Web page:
Use Self-managed Encryption Keys on AWS on Confluent Cloud

Protect the data at rest stored in your Confluent Cloud Dedicated Kafka clusters on AWS using AWS Key Management Service to create and manage encryption keys,

Requirements

Self-managed encryption keys are supported only on Dedicated Kafka clusters created using the Self-managed encryption mode. To use self-managed encryption keys on AWS for Dedicated Kafka clusters, follow these requirements:

Key creation and management

  • Create a Dedicated Kafka cluster on AWS using the “Self-managed” encryption mode. After provisioning your Dedicated cluster, you cannot switch modes between Automatic (default) and Self-managed.
  • Use AWS Key Management Service (KMS) to generate, use, rotate, and destroy customer master keys (CMKs).
  • Only symmetric, software-protected keys are supported.
  • Importing key material is not supported.
  • Enable automatic key rotation using AWS KMS. Manual key rotation is not supported.
  • Use a unique encryption key for each active cluster.
  • If you delete a cluster, the encryption key is released after five days and is available for reuse during cluster creation. As a security best practice, encryption keys should not be reused for production clusters.

FIPS 140-2 certification

  • Self-managed keys created after March 2023 are FIPS 140-2 Level 3 certified except for AWS regions only offering FIPS 140-2 Level 2 certification. For details, see AWS KMS FAQs.
  • You can also use AWS KMS customer managed keys (CMKs) backed by AWS-managed hardware security modules (HSMs) for FIPS 140-2 Level 3 certification.
  • For more information, see FIPS 140-2.

Create a Dedicated Kafka cluster with self-managed encryption

Warning

If you accidentally delete the master key, you will no longer be able to access your encrypted data. Neither Confluent nor AWS can regain access to your data.

To create an encrypted Confluent Cloud Dedicated cluster on AWS that uses a self-managed encryption key:

  1. Navigate to the Clusters page for your environment and click Create cluster if you are creating the first cluster in your environment, or click Add cluster if other clusters exist.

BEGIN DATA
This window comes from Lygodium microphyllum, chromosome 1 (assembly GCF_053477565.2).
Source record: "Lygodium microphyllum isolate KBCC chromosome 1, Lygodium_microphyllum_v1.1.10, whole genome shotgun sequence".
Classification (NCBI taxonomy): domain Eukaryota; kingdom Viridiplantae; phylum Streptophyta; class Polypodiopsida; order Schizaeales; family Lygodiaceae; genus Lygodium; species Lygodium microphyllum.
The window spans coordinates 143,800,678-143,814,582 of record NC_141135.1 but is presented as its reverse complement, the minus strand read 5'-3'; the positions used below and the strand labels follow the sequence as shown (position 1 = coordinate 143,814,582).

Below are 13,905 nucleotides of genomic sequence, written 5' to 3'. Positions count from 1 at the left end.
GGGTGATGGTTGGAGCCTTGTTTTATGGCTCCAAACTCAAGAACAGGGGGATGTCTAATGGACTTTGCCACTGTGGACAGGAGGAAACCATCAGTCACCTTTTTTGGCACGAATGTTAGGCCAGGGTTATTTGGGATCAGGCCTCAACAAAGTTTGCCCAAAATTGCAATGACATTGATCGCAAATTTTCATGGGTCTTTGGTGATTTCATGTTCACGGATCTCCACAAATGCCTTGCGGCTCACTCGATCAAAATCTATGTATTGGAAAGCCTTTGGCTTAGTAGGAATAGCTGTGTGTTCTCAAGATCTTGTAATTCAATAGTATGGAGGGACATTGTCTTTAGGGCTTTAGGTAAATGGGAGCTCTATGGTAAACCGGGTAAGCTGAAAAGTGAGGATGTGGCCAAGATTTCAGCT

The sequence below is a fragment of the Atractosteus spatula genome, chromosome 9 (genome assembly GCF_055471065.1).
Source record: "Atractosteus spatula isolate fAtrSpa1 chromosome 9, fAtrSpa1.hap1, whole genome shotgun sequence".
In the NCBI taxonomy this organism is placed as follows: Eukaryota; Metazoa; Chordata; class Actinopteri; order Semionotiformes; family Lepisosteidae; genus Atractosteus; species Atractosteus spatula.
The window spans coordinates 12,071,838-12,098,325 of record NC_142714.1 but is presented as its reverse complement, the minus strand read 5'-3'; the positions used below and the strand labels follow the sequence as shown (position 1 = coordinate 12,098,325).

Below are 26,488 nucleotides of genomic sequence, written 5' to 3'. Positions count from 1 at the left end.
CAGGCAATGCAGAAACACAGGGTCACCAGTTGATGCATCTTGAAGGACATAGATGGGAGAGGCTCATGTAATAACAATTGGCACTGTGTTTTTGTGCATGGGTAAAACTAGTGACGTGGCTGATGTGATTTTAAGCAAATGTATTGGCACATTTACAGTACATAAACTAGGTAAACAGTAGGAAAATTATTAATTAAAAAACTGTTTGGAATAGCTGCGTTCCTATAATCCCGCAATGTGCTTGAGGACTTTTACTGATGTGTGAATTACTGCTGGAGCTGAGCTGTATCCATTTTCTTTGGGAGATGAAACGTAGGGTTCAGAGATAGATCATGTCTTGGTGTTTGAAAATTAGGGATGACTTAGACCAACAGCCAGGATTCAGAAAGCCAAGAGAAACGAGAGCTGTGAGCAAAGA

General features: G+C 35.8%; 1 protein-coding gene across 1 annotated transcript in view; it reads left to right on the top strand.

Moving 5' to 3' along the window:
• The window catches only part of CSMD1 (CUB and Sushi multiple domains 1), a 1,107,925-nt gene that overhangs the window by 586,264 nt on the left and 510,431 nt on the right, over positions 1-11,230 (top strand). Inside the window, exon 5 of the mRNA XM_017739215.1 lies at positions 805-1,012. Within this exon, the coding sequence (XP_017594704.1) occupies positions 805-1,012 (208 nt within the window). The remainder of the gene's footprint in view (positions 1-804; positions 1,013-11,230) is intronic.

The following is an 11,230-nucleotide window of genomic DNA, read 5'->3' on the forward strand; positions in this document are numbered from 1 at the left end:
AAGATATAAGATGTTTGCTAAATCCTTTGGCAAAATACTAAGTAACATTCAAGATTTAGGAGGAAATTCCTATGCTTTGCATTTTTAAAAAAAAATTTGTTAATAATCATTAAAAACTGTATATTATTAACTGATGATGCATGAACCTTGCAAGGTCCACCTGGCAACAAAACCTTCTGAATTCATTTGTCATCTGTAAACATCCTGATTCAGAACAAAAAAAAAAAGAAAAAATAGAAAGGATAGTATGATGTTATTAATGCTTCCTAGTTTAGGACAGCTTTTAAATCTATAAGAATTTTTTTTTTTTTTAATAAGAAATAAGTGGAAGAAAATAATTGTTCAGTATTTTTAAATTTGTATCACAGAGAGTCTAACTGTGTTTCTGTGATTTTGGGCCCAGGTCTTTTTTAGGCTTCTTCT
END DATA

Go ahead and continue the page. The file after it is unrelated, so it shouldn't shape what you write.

2. For Select cluster type under Create cluster, select Dedicated and click Begin Configuration.

  3. For Regions/zones under Create cluster, select AWS as the cloud service provider, select the Region and Availability, and then click Continue.

  4. For Networking under Create cluster, select the networking type and click Continue.

  5. For Security under Create cluster, select Self managed to manage your own encryption key using AWS Key Management Service. Additional steps appear.

    Important

    • Only symmetric keys are supported.
    • Importing key material is not supported.
    • The key must be for the same region as the cluster.
  6. Select Create new if you need a new key, or select Use existing if you already have a key.

    • If you select Create new, go to the AWS KMS (requires sign-in) console and create a new key. Copy the key ARN and then paste it into the Amazon Resource Name (key ID) field.

    • If you select Use existing, select your key ARN from the drop-down list, then ensure that the policy of the key in your AWS KMS includes the block of code provided in the Confluent Cloud Console.

      The key must be for the region selected earlier. The key ARN is a unique, fully-qualified identifier of a customer-managed key (CMK) and cannot be changed. Each Confluent Cloud cluster requires a unique key.

    Relevant AWS documentation:

  7. From the Confluent Cloud Console, copy the provided permission statements exactly as-is (do not edit or modify) into the existing Key policy of the ARN in your AWS KMS. The code block gives your AWS key policy authorization to access your Confluent Cloud cluster and authorizes Confluent access to your KMS. For details, see Key policies.

    Important

    Make sure to append the code block (that includes two new permission statements) immediately after the existing permission statement and remember to add the expected comma separator between the existing statement and the new statements.

    After you complete the cluster creation process, this cluster-key pairing is locked. You cannot change it for the lifetime of the cluster. You can still modify permissions related to the key, and also disable or delete it, as long as your AWS permissions allow for it.

    The updated key policy should look similar to the following example: